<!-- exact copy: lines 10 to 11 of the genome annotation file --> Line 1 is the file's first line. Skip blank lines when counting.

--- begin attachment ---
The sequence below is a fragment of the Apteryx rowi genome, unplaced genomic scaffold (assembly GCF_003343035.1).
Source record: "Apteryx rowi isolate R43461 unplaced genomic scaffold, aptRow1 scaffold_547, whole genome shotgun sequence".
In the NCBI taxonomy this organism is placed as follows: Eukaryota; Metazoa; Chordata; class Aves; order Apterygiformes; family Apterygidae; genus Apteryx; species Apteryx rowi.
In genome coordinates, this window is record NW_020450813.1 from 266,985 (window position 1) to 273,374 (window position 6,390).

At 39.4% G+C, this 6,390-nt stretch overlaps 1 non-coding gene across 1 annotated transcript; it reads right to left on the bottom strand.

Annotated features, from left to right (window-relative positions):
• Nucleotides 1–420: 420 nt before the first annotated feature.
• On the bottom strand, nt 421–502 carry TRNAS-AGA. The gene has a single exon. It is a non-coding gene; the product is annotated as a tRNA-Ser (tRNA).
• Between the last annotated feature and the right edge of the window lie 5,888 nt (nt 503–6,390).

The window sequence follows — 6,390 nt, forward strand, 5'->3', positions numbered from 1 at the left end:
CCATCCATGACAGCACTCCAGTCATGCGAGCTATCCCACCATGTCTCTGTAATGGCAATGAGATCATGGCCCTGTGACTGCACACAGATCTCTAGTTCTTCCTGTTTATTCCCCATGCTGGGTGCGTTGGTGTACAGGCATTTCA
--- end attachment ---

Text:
The window sequence follows — 6,390 nt, forward strand, 5'->3', positions numbered from 1 at the left end:
CCATCCATGACAGCACTCCAGTCATGCGAGCTATCCCACCATGTCTCTGTAATGGCAATGAGATCATGGCCCTGTGACTGCACACAGATCTCTAGTTCTTCCTGTTTATTCCCCATGCTGGGTGCGTTGGTGTACAGGCATTTCA